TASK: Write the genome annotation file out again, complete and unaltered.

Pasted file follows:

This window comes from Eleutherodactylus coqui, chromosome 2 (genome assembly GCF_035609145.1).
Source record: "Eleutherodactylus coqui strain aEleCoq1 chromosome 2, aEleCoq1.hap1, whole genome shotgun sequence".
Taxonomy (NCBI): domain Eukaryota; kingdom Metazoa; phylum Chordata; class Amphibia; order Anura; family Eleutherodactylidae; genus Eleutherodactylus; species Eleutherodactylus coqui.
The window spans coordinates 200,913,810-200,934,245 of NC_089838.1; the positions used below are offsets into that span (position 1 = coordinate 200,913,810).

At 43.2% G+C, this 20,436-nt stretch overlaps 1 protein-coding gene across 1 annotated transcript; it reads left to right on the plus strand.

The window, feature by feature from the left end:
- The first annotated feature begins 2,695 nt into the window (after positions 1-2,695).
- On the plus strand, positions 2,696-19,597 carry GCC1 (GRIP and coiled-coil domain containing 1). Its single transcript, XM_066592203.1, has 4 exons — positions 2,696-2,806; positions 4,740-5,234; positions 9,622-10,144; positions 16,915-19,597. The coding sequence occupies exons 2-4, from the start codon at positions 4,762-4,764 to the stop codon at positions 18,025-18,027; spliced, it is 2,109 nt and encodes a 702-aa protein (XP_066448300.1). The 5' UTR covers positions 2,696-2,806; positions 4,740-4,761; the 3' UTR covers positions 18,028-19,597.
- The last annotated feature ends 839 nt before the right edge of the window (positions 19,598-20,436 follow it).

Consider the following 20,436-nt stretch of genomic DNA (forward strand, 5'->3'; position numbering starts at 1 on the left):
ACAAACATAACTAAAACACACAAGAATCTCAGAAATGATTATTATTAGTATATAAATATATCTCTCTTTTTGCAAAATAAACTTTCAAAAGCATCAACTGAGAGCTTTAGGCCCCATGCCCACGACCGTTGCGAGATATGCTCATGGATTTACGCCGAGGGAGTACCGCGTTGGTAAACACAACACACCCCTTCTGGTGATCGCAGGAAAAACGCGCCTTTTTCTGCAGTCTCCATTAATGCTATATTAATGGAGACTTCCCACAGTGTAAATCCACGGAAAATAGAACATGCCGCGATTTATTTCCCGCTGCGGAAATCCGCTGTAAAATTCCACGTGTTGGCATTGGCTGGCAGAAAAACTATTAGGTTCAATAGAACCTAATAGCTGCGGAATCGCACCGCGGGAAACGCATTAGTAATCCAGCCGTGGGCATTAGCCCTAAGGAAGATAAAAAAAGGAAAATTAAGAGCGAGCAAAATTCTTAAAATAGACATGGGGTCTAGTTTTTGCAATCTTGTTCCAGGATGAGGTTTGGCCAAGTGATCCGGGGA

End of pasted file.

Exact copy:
This window comes from Eleutherodactylus coqui, chromosome 2 (genome assembly GCF_035609145.1).
Source record: "Eleutherodactylus coqui strain aEleCoq1 chromosome 2, aEleCoq1.hap1, whole genome shotgun sequence".
Taxonomy (NCBI): domain Eukaryota; kingdom Metazoa; phylum Chordata; class Amphibia; order Anura; family Eleutherodactylidae; genus Eleutherodactylus; species Eleutherodactylus coqui.
The window spans coordinates 200,913,810-200,934,245 of NC_089838.1; the positions used below are offsets into that span (position 1 = coordinate 200,913,810).

At 43.2% G+C, this 20,436-nt stretch overlaps 1 protein-coding gene across 1 annotated transcript; it reads left to right on the plus strand.

The window, feature by feature from the left end:
- The first annotated feature begins 2,695 nt into the window (after positions 1-2,695).
- On the plus strand, positions 2,696-19,597 carry GCC1 (GRIP and coiled-coil domain containing 1). Its single transcript, XM_066592203.1, has 4 exons — positions 2,696-2,806; positions 4,740-5,234; positions 9,622-10,144; positions 16,915-19,597. The coding sequence occupies exons 2-4, from the start codon at positions 4,762-4,764 to the stop codon at positions 18,025-18,027; spliced, it is 2,109 nt and encodes a 702-aa protein (XP_066448300.1). The 5' UTR covers positions 2,696-2,806; positions 4,740-4,761; the 3' UTR covers positions 18,028-19,597.
- The last annotated feature ends 839 nt before the right edge of the window (positions 19,598-20,436 follow it).

Consider the following 20,436-nt stretch of genomic DNA (forward strand, 5'->3'; position numbering starts at 1 on the left):
ACAAACATAACTAAAACACACAAGAATCTCAGAAATGATTATTATTAGTATATAAATATATCTCTCTTTTTGCAAAATAAACTTTCAAAAGCATCAACTGAGAGCTTTAGGCCCCATGCCCACGACCGTTGCGAGATATGCTCATGGATTTACGCCGAGGGAGTACCGCGTTGGTAAACACAACACACCCCTTCTGGTGATCGCAGGAAAAACGCGCCTTTTTCTGCAGTCTCCATTAATGCTATATTAATGGAGACTTCCCACAGTGTAAATCCACGGAAAATAGAACATGCCGCGATTTATTTCCCGCTGCGGAAATCCGCTGTAAAATTCCACGTGTTGGCATTGGCTGGCAGAAAAACTATTAGGTTCAATAGAACCTAATAGCTGCGGAATCGCACCGCGGGAAACGCATTAGTAATCCAGCCGTGGGCATTAGCCCTAAGGAAGATAAAAAAAGGAAAATTAAGAGCGAGCAAAATTCTTAAAATAGACATGGGGTCTAGTTTTTGCAATCTTGTTCCAGGATGAGGTTTGGCCAAGTGATCCGGGGA